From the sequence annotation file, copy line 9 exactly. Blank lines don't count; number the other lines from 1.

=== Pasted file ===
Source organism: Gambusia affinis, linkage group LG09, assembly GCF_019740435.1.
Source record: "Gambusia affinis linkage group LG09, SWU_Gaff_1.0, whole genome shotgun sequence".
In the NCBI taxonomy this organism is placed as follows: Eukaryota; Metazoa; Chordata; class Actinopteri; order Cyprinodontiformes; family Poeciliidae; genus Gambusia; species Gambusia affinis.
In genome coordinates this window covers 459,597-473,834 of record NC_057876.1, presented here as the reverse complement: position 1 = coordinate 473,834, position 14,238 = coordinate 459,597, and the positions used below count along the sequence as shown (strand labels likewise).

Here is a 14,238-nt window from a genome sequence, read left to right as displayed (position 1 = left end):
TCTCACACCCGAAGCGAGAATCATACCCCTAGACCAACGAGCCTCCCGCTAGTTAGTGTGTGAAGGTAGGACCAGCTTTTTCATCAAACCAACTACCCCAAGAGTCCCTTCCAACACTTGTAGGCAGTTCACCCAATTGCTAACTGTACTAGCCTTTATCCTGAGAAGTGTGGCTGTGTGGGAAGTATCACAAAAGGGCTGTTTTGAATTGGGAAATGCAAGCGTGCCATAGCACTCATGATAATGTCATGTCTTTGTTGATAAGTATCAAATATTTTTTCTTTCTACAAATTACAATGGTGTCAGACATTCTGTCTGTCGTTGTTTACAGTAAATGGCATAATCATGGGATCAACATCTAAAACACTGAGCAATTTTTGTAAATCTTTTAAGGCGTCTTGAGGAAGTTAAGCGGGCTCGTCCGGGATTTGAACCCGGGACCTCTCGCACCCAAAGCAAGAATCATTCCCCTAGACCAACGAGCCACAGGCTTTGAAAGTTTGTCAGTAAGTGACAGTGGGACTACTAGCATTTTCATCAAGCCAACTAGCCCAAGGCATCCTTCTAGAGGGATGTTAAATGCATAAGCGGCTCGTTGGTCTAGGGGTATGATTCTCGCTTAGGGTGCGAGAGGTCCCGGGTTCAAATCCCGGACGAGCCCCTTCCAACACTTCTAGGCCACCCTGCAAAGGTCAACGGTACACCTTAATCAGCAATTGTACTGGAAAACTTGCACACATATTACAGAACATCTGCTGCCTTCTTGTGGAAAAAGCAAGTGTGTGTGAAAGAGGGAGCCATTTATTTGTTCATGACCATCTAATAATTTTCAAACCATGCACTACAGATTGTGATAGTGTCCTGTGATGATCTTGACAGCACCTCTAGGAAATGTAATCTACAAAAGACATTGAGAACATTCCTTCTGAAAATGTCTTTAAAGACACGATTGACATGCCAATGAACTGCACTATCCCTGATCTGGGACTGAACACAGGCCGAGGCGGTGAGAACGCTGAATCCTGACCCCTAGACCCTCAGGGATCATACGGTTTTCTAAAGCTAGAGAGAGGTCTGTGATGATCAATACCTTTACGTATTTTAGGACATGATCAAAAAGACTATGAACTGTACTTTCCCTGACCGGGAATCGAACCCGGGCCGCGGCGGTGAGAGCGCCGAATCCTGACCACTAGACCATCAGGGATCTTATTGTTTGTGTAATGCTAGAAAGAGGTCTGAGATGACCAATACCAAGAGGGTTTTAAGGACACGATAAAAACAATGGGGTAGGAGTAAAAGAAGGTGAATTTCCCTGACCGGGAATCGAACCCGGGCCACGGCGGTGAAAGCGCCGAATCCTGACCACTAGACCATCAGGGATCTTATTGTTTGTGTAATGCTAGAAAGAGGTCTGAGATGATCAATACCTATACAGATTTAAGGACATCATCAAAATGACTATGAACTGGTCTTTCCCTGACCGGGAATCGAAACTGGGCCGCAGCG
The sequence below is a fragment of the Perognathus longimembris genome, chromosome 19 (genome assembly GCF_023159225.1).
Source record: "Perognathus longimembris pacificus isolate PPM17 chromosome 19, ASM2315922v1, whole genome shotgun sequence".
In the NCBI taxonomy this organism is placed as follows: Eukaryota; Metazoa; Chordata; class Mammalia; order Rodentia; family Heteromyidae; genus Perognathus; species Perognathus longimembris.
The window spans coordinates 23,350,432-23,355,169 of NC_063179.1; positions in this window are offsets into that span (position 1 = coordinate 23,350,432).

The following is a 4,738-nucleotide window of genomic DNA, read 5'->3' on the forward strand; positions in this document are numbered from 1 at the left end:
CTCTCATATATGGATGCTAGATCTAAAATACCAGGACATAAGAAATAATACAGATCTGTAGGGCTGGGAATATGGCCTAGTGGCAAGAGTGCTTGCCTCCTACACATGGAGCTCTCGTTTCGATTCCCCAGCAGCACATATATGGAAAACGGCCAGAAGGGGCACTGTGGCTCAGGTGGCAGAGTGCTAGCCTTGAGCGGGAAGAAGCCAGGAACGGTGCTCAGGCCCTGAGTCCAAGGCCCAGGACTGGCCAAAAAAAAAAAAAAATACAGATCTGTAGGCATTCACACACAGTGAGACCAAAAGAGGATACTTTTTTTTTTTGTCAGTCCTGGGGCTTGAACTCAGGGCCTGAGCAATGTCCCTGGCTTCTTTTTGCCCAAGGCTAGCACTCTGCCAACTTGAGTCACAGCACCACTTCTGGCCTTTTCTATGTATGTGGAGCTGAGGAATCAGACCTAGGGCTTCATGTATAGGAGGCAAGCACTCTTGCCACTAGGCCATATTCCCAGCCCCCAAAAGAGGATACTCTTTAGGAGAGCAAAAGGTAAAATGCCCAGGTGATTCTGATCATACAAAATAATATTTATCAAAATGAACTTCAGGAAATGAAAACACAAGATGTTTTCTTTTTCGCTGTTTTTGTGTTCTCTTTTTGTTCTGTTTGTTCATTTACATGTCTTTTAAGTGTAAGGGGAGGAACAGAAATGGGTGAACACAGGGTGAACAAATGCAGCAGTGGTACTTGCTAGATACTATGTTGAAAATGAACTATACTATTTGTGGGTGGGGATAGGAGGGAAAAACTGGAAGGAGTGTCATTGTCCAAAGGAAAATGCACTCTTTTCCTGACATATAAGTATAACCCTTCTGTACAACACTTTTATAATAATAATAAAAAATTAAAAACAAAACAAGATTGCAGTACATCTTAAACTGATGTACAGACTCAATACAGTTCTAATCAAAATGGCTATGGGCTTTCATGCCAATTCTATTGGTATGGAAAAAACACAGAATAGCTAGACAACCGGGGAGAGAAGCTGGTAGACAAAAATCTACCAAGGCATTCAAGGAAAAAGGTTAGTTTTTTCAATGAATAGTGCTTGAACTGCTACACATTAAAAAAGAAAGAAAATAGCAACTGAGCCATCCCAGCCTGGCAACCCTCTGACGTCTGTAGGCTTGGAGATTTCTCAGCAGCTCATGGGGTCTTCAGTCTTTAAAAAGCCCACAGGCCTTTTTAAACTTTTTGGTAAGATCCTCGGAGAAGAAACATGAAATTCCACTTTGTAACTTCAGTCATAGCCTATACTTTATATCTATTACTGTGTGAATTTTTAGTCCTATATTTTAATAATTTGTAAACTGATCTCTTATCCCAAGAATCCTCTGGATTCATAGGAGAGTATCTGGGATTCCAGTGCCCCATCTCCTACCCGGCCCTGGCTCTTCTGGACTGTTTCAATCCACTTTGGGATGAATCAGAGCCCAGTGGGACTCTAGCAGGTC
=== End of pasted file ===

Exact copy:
In the NCBI taxonomy this organism is placed as follows: Eukaryota; Metazoa; Chordata; class Mammalia; order Rodentia; family Heteromyidae; genus Perognathus; species Perognathus longimembris.